Editorial. Is a meta-analysis of a few low-level publications helpful in guiding surgical strategies?

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  • 1 Department of Neurosurgery, Klinikum rechts der Isar, Technical University of Munich, Germany
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To begin this editorial by answering the above question, I have to say, it is not. The article by Govindarajan et al.1 serves one purpose; it reinforces the fact that there is still a lack of knowledge regarding which surgical approach is best to treat ankylosing spondylitis (AS) fractures of the subaxial cervical spine. It summarizes in a quantitative analysis only 7 fairly recent publications with a very low level of evidence and not enough relevant data to draw even moderately certain conclusions.

Therefore, I am unhappy to see the sentence “While reports demonstrated lower degrees of neurological improvement in anterior approaches, they may benefit patients with less-severe injuries if lower complication rates are desired” in the Conclusions of the article’s abstract. The rate of neurological improvement is not the right primary outcome parameter, and above that, is hard to consolidate in a retrospective series, apart from the fact that only a fraction of the patients had a neurological deficit.

What is most likely true, though not proven, is that combined approaches increase complication rates, both surgical complications and, even more important, systemic ones. A posterior or anterior approach alone probably makes no difference in complication rates, as pointed out in an earlier review.2 The feasibility of an anterior-only approach is something most peers would have doubts about, and I would be very careful to deduce this from a single series.3 The only thing to be learned from this study is that even the authors themselves did not trust their anterior-only construct because, in addition to the surgery, they used external immobilization of the cervical spine and kept the patients immobilized. This is a counterintuitive concept for me as these frail patients need the contrary. This cohort is a typical example for the benefit of geriatric surgery. These procedures are done to have patients up and moving as soon as possible in case of a neurological deficit. There is no place for bed rest or external cervical or cervicothoracic immobilization, given the notorious pulmonary restrictions most of these patients have, and also no place for revision surgeries. An anterior plate alone does not have the biomechanical strength to withstand the large forces of a longer lever arm of a stiff spine with mostly very poor bone quality.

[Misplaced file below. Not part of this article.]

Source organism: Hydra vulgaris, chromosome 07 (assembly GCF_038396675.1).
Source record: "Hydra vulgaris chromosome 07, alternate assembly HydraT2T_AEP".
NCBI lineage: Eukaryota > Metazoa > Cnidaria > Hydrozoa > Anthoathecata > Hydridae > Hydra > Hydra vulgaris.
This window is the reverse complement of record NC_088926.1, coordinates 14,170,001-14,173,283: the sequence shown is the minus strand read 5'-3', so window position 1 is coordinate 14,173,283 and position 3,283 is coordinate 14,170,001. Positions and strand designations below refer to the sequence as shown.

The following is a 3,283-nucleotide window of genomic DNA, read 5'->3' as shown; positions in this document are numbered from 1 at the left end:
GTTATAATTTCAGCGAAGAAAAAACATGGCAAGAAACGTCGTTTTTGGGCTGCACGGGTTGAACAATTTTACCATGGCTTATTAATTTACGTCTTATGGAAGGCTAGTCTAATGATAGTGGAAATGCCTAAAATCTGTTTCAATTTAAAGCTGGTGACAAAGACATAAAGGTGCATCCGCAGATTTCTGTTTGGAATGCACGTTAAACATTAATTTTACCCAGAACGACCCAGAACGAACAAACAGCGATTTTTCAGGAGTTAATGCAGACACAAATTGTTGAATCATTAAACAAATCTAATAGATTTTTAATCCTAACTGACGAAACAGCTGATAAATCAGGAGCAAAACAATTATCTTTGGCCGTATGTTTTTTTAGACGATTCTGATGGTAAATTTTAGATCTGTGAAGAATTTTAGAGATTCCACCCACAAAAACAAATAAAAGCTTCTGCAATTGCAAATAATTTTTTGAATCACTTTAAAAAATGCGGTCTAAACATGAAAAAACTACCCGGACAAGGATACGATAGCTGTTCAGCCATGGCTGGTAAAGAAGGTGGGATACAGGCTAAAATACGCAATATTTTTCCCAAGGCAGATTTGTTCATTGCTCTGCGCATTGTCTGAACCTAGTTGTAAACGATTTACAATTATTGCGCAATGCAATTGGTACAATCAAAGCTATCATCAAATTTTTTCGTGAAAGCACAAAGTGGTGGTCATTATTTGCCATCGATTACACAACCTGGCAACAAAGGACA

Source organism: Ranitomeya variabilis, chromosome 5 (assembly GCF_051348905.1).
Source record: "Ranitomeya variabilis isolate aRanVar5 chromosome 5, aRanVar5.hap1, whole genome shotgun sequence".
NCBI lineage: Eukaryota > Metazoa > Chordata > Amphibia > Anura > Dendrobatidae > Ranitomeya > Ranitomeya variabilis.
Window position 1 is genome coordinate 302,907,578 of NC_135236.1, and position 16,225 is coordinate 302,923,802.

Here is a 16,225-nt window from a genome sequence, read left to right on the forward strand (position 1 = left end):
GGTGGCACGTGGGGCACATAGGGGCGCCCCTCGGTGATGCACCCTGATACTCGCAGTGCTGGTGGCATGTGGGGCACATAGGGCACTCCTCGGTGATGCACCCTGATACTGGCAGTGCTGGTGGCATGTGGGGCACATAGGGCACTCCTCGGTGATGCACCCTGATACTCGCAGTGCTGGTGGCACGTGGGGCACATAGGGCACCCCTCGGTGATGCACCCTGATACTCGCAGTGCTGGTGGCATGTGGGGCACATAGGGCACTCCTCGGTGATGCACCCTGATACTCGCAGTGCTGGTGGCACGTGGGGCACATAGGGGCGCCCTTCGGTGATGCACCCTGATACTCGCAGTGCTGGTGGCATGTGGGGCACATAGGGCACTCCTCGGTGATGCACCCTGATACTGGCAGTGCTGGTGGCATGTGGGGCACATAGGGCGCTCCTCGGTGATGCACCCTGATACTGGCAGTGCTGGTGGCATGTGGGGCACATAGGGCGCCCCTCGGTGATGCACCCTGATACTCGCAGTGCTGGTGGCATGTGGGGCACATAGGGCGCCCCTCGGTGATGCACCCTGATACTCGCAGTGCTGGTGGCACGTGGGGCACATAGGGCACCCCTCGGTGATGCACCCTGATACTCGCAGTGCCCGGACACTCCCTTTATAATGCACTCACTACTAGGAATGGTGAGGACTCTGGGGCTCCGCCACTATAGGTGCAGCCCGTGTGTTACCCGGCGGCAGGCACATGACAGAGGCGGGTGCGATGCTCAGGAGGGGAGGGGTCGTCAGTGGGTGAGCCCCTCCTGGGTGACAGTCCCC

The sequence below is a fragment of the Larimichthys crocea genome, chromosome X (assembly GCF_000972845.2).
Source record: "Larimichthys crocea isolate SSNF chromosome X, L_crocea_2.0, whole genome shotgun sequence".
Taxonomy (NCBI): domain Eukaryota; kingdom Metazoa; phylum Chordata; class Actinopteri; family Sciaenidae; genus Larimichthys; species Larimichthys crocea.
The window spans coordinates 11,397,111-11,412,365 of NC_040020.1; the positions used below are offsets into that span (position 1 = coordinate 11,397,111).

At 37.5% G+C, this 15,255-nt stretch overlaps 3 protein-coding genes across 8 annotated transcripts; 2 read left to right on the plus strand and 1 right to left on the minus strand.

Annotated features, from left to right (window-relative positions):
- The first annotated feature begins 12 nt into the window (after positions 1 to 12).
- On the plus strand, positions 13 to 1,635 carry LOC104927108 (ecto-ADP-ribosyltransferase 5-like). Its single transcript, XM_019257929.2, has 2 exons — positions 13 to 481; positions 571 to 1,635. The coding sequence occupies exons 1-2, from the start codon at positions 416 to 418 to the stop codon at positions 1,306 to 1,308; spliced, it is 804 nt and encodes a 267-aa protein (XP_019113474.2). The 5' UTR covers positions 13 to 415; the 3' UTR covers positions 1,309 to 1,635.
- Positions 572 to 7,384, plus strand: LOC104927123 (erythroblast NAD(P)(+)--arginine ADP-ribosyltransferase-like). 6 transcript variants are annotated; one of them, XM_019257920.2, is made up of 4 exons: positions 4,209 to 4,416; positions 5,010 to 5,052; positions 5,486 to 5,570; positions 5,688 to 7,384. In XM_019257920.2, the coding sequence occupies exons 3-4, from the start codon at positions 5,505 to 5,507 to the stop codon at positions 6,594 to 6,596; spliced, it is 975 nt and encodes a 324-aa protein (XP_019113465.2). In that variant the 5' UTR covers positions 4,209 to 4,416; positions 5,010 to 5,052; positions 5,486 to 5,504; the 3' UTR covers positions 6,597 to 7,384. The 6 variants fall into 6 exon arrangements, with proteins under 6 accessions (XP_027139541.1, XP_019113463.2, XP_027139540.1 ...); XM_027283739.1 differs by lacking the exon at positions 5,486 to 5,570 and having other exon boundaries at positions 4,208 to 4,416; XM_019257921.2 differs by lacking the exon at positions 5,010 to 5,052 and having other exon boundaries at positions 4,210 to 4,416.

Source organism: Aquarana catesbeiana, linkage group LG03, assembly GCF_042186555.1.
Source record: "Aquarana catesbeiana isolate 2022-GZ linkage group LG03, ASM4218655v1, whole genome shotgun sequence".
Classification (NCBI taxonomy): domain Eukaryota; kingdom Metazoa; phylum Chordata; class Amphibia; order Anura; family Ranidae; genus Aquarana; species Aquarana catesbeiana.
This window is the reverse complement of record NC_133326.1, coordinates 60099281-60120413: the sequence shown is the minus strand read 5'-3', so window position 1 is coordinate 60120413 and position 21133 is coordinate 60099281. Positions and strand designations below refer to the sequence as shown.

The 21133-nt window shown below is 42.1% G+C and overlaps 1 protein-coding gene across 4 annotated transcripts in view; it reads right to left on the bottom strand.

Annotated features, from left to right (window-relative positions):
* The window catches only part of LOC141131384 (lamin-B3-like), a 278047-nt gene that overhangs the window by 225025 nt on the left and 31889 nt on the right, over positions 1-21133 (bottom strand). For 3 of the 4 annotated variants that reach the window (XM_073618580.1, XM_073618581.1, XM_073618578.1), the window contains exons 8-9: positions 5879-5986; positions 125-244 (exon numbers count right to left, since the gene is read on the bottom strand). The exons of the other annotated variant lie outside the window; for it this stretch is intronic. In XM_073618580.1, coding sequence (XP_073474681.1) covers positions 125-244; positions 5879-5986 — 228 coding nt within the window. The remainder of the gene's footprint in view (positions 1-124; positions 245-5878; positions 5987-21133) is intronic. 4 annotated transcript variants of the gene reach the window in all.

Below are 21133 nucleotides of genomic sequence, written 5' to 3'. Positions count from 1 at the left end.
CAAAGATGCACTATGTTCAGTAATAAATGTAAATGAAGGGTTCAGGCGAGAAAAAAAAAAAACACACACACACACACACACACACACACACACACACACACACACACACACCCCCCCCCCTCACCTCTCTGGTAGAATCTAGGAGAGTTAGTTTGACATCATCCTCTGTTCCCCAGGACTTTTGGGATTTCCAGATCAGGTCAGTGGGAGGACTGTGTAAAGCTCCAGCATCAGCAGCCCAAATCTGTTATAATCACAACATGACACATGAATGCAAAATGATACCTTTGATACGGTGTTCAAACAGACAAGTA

Accepting that there is no proof or even halfway solid data to substantiate my point, I nevertheless postulate the following: the best way to treat AS fractures of the subaxial cervical spine is a fairly long (at least 2 levels above and below) posterior-only construct, preferentially with biomechanically superior pedicle screws,4 which should be placed with image guidance to avoid any surprises.5 An additional anterior approach can almost always be avoided. I admit this is spoken ex cathedra and is only derived from 30 years of experience and a huge caseload in a major center. And I admit, further, that I may be wrong and would like to see my opinion corroborated or falsified by a proper study. This should be a prospective observational multicenter study in the sense of a registry with complete and accurate data sets.6

Disclosures